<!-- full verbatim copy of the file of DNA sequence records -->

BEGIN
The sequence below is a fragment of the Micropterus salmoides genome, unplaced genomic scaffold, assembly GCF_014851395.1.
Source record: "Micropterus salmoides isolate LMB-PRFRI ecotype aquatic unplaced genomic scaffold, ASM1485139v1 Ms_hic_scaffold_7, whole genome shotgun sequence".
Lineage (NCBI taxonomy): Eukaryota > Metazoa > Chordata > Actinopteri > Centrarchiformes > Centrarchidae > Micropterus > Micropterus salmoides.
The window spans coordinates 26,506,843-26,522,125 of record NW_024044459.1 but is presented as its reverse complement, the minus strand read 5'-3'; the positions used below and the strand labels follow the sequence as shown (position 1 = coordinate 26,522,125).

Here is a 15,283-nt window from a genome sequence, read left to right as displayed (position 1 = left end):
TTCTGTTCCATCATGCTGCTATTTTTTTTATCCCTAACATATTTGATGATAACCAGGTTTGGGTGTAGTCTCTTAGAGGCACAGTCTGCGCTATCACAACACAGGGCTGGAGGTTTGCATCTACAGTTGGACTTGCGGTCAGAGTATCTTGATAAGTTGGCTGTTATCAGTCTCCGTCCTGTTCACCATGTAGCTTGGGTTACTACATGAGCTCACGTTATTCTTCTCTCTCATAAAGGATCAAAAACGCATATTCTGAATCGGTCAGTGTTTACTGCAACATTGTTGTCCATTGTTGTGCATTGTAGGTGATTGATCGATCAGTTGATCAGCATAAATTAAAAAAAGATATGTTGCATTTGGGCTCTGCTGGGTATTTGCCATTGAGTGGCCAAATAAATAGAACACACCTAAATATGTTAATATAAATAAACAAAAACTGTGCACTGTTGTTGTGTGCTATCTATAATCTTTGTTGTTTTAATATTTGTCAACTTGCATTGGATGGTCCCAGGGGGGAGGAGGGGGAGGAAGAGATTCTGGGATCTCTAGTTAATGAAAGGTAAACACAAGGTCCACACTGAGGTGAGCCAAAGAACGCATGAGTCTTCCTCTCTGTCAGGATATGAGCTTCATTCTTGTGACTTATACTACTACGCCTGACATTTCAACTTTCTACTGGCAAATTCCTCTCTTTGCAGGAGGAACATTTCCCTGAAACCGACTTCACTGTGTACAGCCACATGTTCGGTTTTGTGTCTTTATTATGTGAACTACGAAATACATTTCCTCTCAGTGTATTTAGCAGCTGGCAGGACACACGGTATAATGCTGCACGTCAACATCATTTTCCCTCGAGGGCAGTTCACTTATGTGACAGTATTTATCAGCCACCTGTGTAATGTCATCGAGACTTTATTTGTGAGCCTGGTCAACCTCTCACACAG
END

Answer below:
The sequence below is a fragment of the Micropterus salmoides genome, unplaced genomic scaffold, assembly GCF_014851395.1.
Source record: "Micropterus salmoides isolate LMB-PRFRI ecotype aquatic unplaced genomic scaffold, ASM1485139v1 Ms_hic_scaffold_7, whole genome shotgun sequence".
Lineage (NCBI taxonomy): Eukaryota > Metazoa > Chordata > Actinopteri > Centrarchiformes > Centrarchidae > Micropterus > Micropterus salmoides.
The window spans coordinates 26,506,843-26,522,125 of record NW_024044459.1 but is presented as its reverse complement, the minus strand read 5'-3'; the positions used below and the strand labels follow the sequence as shown (position 1 = coordinate 26,522,125).

Here is a 15,283-nt window from a genome sequence, read left to right as displayed (position 1 = left end):
TTCTGTTCCATCATGCTGCTATTTTTTTTATCCCTAACATATTTGATGATAACCAGGTTTGGGTGTAGTCTCTTAGAGGCACAGTCTGCGCTATCACAACACAGGGCTGGAGGTTTGCATCTACAGTTGGACTTGCGGTCAGAGTATCTTGATAAGTTGGCTGTTATCAGTCTCCGTCCTGTTCACCATGTAGCTTGGGTTACTACATGAGCTCACGTTATTCTTCTCTCTCATAAAGGATCAAAAACGCATATTCTGAATCGGTCAGTGTTTACTGCAACATTGTTGTCCATTGTTGTGCATTGTAGGTGATTGATCGATCAGTTGATCAGCATAAATTAAAAAAAGATATGTTGCATTTGGGCTCTGCTGGGTATTTGCCATTGAGTGGCCAAATAAATAGAACACACCTAAATATGTTAATATAAATAAACAAAAACTGTGCACTGTTGTTGTGTGCTATCTATAATCTTTGTTGTTTTAATATTTGTCAACTTGCATTGGATGGTCCCAGGGGGGAGGAGGGGGAGGAAGAGATTCTGGGATCTCTAGTTAATGAAAGGTAAACACAAGGTCCACACTGAGGTGAGCCAAAGAACGCATGAGTCTTCCTCTCTGTCAGGATATGAGCTTCATTCTTGTGACTTATACTACTACGCCTGACATTTCAACTTTCTACTGGCAAATTCCTCTCTTTGCAGGAGGAACATTTCCCTGAAACCGACTTCACTGTGTACAGCCACATGTTCGGTTTTGTGTCTTTATTATGTGAACTACGAAATACATTTCCTCTCAGTGTATTTAGCAGCTGGCAGGACACACGGTATAATGCTGCACGTCAACATCATTTTCCCTCGAGGGCAGTTCACTTATGTGACAGTATTTATCAGCCACCTGTGTAATGTCATCGAGACTTTATTTGTGAGCCTGGTCAACCTCTCACACAG